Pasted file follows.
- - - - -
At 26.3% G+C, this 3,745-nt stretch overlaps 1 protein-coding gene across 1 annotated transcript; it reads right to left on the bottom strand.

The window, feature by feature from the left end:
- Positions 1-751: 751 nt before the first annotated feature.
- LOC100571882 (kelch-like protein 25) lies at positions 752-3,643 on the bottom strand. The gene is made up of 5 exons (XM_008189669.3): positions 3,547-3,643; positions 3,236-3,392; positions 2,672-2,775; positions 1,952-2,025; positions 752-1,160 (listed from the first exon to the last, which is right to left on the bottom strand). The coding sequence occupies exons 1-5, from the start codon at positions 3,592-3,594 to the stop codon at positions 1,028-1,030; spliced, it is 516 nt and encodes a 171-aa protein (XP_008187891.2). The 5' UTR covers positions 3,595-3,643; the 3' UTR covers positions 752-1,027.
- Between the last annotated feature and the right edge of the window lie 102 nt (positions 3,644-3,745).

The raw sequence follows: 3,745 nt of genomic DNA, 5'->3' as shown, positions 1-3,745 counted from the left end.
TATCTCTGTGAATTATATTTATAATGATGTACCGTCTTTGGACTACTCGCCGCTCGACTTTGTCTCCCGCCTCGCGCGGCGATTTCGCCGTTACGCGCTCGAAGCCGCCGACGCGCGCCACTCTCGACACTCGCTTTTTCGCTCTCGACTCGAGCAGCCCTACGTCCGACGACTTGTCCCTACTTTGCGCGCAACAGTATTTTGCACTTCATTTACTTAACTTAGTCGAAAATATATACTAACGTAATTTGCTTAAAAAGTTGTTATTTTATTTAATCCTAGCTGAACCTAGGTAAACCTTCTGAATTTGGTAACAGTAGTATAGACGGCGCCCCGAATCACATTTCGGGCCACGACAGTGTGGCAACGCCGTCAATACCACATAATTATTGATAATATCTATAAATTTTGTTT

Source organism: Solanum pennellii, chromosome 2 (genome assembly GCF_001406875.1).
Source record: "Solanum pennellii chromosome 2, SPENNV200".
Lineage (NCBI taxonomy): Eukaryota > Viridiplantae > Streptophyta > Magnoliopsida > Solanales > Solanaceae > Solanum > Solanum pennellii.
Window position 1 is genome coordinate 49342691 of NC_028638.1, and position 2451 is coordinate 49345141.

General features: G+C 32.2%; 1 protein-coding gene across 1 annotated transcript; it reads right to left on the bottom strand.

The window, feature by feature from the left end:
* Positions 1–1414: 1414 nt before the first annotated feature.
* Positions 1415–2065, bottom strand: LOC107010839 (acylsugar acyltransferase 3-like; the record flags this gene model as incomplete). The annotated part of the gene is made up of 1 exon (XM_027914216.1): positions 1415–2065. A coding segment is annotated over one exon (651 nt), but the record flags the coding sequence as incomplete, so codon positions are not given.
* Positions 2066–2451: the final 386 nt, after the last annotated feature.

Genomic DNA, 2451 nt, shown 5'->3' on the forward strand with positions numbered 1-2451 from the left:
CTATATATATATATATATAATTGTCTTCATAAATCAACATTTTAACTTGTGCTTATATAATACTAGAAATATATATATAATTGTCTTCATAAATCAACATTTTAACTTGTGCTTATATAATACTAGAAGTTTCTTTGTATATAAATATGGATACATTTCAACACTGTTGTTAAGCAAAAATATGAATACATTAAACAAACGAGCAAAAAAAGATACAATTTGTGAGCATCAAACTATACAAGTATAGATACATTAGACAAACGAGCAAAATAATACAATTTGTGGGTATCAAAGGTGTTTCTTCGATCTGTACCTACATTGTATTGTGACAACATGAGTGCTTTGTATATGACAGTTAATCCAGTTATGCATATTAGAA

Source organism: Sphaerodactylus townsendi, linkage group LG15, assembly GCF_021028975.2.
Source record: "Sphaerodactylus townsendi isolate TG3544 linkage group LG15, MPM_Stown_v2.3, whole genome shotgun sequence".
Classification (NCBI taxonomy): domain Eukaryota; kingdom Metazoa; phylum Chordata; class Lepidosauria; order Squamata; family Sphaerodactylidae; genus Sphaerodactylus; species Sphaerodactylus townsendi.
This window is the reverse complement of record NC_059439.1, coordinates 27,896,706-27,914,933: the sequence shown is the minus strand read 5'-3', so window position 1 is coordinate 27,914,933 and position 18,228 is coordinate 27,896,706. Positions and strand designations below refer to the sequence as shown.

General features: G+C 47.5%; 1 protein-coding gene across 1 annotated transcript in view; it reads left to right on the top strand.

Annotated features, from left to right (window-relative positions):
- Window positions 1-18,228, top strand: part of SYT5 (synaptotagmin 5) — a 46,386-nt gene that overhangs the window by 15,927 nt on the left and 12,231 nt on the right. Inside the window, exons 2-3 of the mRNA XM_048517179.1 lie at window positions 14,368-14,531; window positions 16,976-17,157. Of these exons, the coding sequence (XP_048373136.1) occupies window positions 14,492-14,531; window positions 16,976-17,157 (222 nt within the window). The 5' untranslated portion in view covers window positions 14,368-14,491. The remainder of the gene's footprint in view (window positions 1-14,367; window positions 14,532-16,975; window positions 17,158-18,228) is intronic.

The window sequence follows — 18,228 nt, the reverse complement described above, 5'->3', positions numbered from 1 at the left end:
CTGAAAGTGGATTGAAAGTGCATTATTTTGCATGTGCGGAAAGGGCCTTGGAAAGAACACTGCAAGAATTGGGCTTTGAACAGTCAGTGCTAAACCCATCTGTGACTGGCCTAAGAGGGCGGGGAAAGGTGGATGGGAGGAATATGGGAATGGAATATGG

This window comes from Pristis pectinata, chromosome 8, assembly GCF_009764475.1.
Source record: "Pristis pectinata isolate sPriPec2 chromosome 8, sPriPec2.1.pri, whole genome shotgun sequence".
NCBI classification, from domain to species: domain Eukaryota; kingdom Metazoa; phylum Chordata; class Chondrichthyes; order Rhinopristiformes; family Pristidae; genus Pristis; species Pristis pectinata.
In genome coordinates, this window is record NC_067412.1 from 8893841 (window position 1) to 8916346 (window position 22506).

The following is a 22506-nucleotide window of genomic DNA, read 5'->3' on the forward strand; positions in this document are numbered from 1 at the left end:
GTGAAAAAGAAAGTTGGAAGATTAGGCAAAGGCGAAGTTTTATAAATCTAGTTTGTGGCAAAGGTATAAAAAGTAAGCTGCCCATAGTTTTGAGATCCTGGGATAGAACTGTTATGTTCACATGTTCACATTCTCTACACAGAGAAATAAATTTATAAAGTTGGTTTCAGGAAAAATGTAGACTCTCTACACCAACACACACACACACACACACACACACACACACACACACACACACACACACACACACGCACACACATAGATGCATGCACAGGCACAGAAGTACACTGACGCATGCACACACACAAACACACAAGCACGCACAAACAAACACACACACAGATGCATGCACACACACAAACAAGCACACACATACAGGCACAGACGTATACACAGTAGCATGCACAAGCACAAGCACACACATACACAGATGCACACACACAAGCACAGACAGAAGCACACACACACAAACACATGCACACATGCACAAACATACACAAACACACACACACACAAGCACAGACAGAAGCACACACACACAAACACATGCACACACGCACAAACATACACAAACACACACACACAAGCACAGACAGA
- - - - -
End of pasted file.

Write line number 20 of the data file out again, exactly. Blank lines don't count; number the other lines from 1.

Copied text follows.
Source record: "Sphaerodactylus townsendi isolate TG3544 linkage group LG15, MPM_Stown_v2.3, whole genome shotgun sequence".